BYOD: Where’s the Line Between Your Job and Your Life?

I recently read a very interesting article* on the growing BYOD [Bring Your Own Device] trend. The article touted a Gartner [market research] prediction that by 2017, one half of employers worldwide will stop providing digital devices and require employees to bring their own to work. Wow.

Even if it’s only one quarter of employers by then, the implications of such a change are profound for both parties. Wouldn’t we all love the convenience of one PC for all of our stuff?  Wouldn’t life be simpler if we had a single smartphone instead of one for work and one for personal? Wouldn’t companies like to save all that money by having workers pay for the assets needed to perform their jobs?

Maybe not so much. There are some significant considerations on both sides that will require technological as well as legal solutions before this could work.

Security is most obvious. Employers will rightfully want to and in most cases legally have to protect their systems and their data. Device-based security is found wanting in the age of ultra-sophisticated hacking. But what legal right would an employer have to force an employee to install security technologies on their personal device?

PCs have long been vulnerable, but today’s mobile devices are ever more subject to attack – especially smartphones and tablets where people download all kinds of apps. Employees often use insecure public networks, and goodness knows what their kids might do on devices left around the house. Legitimate users with unknowingly compromised devices could introduce havoc to the corporate network.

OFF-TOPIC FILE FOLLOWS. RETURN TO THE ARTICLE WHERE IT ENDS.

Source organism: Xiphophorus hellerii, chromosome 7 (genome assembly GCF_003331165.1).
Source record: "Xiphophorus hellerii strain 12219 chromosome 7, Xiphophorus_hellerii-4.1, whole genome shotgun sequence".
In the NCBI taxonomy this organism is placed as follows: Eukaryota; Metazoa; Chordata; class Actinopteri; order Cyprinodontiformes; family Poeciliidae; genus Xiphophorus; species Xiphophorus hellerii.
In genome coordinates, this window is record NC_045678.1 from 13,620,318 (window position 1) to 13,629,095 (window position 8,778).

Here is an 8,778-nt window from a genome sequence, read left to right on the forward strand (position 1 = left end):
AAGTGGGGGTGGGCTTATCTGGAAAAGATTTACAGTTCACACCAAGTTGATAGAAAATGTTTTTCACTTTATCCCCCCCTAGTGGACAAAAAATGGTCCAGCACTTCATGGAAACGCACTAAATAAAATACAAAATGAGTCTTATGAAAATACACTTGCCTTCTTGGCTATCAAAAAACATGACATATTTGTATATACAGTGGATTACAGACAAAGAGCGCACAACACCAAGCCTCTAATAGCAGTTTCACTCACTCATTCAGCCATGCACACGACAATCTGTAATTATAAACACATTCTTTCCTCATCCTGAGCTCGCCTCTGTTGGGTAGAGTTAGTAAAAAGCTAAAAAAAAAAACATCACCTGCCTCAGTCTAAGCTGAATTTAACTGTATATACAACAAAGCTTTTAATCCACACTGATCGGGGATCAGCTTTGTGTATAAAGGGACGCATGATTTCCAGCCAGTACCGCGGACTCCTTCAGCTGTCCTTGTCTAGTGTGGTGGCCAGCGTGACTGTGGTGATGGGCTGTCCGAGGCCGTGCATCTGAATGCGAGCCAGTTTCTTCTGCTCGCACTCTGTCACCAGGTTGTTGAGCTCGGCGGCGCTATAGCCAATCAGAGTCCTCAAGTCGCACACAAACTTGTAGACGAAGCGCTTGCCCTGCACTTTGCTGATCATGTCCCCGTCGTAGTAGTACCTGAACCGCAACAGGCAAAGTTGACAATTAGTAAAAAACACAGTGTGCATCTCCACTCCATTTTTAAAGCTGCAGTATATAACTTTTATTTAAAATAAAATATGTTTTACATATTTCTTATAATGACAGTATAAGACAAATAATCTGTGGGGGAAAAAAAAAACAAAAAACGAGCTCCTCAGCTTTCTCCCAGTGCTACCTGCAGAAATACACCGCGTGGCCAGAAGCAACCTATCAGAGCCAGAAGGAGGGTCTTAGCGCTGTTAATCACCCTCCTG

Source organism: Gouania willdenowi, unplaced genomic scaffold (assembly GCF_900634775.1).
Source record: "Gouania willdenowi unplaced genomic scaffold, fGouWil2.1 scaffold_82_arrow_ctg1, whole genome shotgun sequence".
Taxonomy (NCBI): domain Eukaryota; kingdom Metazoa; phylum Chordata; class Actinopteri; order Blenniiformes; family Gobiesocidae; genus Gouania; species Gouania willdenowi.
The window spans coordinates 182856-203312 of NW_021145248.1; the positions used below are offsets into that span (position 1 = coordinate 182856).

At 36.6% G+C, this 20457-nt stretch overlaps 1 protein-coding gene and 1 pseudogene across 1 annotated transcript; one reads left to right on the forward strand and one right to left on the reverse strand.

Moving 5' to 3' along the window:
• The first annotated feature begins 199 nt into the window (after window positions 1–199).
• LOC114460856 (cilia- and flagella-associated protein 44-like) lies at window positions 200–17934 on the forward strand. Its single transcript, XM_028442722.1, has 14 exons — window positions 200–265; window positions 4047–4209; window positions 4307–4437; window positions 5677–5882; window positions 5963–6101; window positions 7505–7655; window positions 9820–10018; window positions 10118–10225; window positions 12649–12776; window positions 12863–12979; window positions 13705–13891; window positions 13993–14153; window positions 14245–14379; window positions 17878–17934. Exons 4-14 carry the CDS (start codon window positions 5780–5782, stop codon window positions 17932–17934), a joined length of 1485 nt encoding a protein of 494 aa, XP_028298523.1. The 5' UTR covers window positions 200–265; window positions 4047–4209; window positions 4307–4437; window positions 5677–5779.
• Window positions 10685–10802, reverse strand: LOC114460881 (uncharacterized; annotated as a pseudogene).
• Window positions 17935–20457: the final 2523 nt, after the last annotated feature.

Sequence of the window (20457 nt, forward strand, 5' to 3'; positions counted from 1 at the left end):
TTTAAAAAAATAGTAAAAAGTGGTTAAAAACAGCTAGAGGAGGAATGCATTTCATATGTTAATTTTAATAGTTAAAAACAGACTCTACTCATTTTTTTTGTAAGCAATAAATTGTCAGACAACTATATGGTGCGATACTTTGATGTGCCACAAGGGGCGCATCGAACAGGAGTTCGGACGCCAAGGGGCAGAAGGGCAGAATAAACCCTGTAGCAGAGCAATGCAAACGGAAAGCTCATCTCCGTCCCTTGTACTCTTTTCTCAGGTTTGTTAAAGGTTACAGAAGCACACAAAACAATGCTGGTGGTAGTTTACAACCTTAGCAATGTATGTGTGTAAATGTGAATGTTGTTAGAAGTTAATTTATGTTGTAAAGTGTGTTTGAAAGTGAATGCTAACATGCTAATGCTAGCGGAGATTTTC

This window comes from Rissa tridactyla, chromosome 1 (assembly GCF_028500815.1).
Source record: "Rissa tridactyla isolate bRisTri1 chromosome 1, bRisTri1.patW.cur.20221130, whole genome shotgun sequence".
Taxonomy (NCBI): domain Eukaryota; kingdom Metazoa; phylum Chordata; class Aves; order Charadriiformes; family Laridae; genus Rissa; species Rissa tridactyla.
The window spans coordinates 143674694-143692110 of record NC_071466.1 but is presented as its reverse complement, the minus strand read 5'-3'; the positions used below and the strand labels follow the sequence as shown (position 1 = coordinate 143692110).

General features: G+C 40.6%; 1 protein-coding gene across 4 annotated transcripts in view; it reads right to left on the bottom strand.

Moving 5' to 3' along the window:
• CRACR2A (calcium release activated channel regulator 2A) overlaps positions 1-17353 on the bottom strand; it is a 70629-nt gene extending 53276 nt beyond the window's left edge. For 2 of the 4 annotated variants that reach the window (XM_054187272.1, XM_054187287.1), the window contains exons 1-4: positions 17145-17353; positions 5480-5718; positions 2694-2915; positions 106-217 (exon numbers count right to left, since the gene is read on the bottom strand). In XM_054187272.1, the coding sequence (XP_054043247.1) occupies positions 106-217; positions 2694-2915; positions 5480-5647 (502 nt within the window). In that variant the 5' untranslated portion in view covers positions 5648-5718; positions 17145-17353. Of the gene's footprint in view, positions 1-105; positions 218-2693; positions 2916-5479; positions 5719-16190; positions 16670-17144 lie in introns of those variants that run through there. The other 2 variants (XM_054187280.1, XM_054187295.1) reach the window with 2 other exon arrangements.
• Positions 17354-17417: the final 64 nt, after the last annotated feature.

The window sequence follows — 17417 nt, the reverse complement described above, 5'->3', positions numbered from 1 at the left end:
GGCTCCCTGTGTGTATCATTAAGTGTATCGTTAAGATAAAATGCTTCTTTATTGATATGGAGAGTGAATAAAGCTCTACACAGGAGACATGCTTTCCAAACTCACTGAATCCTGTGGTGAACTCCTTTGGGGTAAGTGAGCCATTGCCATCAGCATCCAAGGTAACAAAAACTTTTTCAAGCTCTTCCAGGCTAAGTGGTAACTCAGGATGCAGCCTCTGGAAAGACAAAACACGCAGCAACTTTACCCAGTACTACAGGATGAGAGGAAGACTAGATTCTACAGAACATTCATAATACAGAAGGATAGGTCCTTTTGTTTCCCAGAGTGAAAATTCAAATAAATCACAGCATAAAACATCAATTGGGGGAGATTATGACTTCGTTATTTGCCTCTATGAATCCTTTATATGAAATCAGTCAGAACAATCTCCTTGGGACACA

Leveraging the Cloud could help, but there are still many security concerns there as well. We can certainly expect cloud security to be greatly improved by 2017, but hackers will never rest. And once corporate data is downloaded to an employee’s personal asset, the employer has lost control.

Privacy is another big issue. How would one confidently partition personal data from employer data? Will your employer be able to see what web sites you visit? What apps you use? As with NSA tracking of private citizens, how would you know where and when you might be compromised? Conversely, what about employees’ family members who go on a little snooping expedition on the company network?

There are also productivity concerns. Certain software could restrict what employees can do with their devices, negatively impacting productivity. And what about the right to work? Will qualified workers be legally denied jobs because they don’t personally own the latest and greatest technology that companies define as mandatory work tools? Perhaps iPads will become the digital equivalent of the uniform. What about when employment ends – what happens to the downloaded data, the company software, the network access?

This is a really complex issue that requires much more thought and vetting before BYOD can be successfully implemented on a broad scale. How comfortable would you be integrating your personal devices into your job?

*Thanks to IEEE’s Computer magazine, November 2013 issue

3 Responses to “BYOD: Where’s the Line Between Your Job and Your Life?”